Jun 22, 2021
The rise in consumption of video and audio streaming services over the past year due to extended lockdown periods arising out of the COVID-19 pandemic has been covered extensively in media. The OTT viewership and streaming hours in the US and across the world shot up expectantly during the pandemic. All the major OTT trend reports suggest it will only grow further in the coming years after the pandemic. In hindsight, it was a natural fallout of having to stay indoors for long periods. People resorted to options in indoor entertainment through streaming services and mobile games.
There is a rapid exponential increase in OTT platform usage across the past decade. The OTT industry revenue is expected to ride the COVID-19 wave and reach over 210 billion dollars by the end of 2026. According to a recent CII-BCG report, the number of paid OTT subscriptions was up by 55-60% to 100-125 million in 2020 from 49 million subscriptions in 2018.
Another important factor for OTT ascendency is the introduction of 5G technology. The 5G technology is going to be a major factor assisting the increased usage of OTT services. Having 5G combined with OTT services would mean less buffering and faster streaming. This would encourage OTT service providers to venture into live sports and other events streaming.
The USA and Global
According to the 2020 report from Comscore, in the US, 69.8M homes used OTT in April 2020, an increase of 5.2M homes compared to the previous year. The same report also indicates the average home viewed 102 hours of OTT content during that same month, an increase of 17 hours compared to April 2019. Another report by theTradeDesk indicates 27% of the US households are going to end their TV subscriptions by the end of 2021. The trend was similar across the globe, for both video and audio streaming. In the US and UK, consumers shifted from audio to video streaming as the former was more suited to a commute while the latter for in-home consumption.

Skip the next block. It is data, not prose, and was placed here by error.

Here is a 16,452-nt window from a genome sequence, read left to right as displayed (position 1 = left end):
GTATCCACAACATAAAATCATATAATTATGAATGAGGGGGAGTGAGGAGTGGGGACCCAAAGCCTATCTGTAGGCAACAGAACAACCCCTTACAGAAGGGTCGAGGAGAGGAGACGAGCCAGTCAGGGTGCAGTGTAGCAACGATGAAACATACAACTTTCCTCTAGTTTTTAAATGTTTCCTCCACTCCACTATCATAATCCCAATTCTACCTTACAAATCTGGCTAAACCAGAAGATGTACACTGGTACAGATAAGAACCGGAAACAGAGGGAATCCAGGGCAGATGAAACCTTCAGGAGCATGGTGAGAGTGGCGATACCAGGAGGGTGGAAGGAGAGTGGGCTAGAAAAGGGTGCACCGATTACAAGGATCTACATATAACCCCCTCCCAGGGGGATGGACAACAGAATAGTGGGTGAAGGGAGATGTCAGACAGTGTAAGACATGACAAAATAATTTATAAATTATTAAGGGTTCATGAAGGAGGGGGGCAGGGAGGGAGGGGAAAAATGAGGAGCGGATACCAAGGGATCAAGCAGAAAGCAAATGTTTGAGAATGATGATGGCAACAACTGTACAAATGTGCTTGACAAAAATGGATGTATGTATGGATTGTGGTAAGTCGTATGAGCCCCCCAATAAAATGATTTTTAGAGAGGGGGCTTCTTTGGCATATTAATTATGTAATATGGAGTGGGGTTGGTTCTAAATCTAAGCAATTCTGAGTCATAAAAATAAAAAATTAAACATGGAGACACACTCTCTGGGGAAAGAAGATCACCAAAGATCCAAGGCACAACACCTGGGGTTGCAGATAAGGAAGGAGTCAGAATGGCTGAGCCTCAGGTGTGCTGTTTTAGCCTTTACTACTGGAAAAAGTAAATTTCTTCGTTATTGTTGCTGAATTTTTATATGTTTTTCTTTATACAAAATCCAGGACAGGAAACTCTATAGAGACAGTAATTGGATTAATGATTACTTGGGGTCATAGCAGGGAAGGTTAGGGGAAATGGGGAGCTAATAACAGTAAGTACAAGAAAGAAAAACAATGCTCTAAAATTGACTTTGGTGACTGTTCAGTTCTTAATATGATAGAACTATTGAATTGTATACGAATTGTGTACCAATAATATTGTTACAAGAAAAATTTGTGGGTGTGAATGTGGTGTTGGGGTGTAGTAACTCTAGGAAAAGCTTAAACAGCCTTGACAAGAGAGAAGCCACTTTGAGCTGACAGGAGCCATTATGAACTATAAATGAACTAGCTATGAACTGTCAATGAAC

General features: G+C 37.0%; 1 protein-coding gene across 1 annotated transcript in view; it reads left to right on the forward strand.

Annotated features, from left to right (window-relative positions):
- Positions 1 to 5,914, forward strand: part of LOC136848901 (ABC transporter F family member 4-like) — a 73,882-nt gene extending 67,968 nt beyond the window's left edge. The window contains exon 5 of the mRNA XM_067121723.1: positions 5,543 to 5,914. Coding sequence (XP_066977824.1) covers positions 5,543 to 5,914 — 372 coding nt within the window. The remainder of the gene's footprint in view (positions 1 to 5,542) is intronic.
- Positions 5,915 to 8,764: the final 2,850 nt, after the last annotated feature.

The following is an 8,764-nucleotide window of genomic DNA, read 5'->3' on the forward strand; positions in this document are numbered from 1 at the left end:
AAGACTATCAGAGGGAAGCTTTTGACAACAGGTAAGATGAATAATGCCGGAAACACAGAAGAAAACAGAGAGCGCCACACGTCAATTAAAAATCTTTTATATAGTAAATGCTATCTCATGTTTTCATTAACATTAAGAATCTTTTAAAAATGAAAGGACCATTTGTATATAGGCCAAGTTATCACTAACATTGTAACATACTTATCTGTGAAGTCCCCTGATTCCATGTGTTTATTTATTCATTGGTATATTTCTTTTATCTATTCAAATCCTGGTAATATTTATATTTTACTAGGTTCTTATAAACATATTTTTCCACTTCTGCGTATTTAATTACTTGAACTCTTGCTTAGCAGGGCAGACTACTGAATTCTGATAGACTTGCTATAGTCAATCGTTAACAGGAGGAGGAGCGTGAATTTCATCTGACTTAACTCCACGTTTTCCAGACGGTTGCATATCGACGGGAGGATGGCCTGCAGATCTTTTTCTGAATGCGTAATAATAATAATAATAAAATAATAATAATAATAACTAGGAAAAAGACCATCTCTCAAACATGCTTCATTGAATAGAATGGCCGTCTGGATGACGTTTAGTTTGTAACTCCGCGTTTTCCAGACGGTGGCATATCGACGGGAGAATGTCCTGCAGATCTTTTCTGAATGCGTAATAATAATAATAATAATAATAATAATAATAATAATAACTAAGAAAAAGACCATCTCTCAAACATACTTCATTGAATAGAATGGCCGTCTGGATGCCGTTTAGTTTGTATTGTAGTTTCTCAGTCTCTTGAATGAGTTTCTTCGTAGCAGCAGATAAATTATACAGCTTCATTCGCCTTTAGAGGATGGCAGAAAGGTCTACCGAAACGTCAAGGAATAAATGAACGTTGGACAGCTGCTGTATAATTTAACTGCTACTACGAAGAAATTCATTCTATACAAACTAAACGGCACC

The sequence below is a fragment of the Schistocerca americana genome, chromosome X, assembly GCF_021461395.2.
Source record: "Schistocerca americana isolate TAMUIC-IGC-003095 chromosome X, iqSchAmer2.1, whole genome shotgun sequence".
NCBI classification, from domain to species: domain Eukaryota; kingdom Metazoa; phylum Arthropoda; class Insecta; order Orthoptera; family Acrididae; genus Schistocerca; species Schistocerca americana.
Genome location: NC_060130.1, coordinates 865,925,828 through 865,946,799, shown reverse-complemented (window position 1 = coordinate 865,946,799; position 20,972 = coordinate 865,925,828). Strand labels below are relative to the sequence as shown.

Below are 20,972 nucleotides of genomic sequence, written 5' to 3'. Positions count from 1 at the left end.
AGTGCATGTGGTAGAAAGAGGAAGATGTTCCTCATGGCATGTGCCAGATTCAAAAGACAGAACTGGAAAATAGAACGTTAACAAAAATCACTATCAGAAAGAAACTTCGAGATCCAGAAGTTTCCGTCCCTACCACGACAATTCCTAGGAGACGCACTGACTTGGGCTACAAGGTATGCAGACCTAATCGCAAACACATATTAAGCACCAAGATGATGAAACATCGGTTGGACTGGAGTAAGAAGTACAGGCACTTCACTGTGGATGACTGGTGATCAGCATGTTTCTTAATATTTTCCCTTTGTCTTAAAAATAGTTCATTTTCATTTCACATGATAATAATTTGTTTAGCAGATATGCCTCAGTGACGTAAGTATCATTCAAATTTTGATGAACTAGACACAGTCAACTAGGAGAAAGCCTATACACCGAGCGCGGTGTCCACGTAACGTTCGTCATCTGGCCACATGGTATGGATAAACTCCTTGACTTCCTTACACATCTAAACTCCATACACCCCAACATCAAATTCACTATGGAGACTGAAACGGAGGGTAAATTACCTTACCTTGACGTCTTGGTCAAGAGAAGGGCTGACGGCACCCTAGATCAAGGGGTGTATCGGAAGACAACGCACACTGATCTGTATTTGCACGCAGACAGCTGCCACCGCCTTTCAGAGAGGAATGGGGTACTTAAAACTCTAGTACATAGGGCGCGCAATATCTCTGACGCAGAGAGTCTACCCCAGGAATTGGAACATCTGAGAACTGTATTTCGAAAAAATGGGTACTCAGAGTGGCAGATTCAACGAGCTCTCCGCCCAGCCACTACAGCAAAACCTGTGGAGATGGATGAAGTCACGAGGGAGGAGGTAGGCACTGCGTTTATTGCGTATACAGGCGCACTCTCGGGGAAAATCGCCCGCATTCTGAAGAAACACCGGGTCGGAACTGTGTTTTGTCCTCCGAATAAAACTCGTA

The BARC-Nielsen report from April indicates that in India, VOD viewership on digital was at 3 hours 59 minutes a day in week three of lockdown, with a 12 per cent increase from pre-COVID time. In March, audio streaming too saw a spike in India – there was a 42% increase in time spent on listening to them.
Now consider this – once the pandemic situation eases, more people will step out for their regular work, are things going to be the same hereon for OTT brands?
Robosoft Technologies brings you 6 trends and opportunities for both established and new players in the OTT segment. These will discuss the impact of the trends and the way forward for OTT brands.
The OTT market is already cluttered in many geographies. A study from a major OTT market tracking organization, Parks Associates, suggests the number of OTT video services in the USA has more than doubled in the past six years to 300 platforms through the third quarter (ended Sept. 30, 2020). Similarly, India had 36 OTT streaming services and the number has gone up to 60 by mid-2020. New entrants are eyeing the market and the competition is only going to increase. The most important trend observed among Indian consumers is their willingness to pay for content during the pandemic.